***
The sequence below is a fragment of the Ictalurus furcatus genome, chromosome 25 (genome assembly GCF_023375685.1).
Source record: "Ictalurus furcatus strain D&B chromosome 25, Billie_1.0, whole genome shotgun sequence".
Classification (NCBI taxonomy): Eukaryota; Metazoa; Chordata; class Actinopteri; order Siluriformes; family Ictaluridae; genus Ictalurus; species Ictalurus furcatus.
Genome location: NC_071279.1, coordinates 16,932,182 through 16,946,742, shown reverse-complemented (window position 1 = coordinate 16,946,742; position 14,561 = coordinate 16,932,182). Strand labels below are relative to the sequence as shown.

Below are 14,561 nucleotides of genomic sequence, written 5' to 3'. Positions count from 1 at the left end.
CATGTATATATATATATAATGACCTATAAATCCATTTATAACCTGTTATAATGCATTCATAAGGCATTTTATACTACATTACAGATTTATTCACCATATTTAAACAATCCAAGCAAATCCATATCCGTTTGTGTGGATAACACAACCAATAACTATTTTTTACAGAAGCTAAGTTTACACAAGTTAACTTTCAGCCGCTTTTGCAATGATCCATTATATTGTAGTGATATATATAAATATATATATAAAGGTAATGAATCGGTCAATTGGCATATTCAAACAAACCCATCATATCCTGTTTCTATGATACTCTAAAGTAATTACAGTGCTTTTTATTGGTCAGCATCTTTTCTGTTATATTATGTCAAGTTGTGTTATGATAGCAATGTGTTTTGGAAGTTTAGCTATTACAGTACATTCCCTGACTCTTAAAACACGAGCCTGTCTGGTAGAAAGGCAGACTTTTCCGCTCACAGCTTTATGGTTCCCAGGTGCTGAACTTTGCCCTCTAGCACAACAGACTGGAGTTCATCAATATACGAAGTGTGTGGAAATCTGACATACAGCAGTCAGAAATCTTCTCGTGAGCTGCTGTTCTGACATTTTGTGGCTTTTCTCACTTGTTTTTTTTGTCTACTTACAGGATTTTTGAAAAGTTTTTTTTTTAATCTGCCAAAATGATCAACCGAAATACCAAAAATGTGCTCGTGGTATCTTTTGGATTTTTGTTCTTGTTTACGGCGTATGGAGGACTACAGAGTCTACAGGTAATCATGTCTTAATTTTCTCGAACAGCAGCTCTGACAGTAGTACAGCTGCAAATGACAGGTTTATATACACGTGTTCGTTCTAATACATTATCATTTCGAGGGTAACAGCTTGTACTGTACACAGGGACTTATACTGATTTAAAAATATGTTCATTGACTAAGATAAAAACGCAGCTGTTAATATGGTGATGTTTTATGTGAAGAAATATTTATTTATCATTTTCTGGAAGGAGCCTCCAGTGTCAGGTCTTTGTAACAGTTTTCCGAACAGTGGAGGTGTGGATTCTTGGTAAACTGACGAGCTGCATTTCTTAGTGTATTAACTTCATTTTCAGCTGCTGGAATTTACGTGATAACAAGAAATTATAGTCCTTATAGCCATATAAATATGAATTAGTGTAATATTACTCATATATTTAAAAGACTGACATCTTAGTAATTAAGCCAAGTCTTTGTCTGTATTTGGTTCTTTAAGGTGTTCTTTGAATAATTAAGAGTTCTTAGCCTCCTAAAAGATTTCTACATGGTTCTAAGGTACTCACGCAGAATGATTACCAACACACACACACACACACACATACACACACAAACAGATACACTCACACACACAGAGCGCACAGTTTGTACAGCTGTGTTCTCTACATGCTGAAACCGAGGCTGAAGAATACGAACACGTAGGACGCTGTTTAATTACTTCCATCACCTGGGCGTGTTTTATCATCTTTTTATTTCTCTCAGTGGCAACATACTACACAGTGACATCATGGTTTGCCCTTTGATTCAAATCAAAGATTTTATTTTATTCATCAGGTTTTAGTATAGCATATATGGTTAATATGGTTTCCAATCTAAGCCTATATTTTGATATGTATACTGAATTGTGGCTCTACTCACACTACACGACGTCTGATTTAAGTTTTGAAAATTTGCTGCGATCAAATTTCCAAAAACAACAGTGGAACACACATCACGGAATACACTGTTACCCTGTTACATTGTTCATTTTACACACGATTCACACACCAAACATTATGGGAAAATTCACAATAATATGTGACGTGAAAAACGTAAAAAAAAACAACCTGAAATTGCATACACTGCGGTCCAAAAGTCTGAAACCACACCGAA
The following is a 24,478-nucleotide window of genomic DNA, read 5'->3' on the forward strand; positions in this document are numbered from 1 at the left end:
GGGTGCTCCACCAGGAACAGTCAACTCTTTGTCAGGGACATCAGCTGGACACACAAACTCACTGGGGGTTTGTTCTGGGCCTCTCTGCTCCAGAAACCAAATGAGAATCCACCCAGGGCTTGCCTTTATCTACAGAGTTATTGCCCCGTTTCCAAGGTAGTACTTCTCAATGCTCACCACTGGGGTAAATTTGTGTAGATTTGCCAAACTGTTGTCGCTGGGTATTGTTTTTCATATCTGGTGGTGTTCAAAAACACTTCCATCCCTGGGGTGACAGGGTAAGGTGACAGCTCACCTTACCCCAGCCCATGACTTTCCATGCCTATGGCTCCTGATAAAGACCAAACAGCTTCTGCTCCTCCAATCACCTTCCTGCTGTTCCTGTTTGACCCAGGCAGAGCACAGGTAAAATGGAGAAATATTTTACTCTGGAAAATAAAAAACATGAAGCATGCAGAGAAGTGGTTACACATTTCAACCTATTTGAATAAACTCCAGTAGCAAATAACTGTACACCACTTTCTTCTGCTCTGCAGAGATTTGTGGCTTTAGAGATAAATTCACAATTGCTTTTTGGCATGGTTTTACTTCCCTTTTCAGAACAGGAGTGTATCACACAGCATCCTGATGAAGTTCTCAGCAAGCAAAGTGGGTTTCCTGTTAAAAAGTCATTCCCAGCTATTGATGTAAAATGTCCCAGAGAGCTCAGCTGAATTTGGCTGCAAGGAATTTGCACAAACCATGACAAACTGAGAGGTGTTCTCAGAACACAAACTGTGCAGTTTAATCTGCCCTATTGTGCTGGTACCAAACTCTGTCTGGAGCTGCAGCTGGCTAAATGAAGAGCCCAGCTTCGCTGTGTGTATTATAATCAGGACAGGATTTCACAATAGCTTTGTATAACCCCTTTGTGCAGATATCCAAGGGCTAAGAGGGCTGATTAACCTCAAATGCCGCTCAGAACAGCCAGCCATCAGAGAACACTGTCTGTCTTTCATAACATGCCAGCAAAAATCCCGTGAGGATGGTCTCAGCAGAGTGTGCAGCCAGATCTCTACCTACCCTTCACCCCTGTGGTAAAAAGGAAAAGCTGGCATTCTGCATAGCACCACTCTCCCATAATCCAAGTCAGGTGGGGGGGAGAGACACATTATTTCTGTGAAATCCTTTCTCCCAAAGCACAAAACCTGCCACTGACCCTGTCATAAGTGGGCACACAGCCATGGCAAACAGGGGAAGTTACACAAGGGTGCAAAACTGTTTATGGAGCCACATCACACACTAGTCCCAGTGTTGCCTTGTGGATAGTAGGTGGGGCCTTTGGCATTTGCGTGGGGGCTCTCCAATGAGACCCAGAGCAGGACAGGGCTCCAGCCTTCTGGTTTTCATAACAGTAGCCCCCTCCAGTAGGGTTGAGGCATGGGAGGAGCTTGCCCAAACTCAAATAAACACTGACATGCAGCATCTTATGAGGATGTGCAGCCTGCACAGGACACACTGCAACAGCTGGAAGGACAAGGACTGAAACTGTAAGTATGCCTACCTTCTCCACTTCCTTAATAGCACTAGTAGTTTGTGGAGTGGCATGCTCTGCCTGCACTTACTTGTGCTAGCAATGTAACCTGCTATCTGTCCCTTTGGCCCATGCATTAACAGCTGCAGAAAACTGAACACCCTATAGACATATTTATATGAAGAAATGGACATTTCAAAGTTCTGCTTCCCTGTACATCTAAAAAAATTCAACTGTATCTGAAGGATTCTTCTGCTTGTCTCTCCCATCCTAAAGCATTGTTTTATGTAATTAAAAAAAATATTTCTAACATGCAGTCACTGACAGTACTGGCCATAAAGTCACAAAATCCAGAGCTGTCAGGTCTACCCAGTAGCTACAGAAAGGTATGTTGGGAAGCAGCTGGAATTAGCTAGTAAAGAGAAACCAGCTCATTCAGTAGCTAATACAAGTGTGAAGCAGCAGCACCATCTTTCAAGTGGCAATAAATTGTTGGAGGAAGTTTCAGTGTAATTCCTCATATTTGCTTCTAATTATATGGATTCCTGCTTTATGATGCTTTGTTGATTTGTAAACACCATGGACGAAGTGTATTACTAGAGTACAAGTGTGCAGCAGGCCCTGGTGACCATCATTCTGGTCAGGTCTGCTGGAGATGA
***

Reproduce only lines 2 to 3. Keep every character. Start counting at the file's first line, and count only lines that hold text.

Source record: "Ictalurus furcatus strain D&B chromosome 25, Billie_1.0, whole genome shotgun sequence".
Classification (NCBI taxonomy): Eukaryota; Metazoa; Chordata; class Actinopteri; order Siluriformes; family Ictaluridae; genus Ictalurus; species Ictalurus furcatus.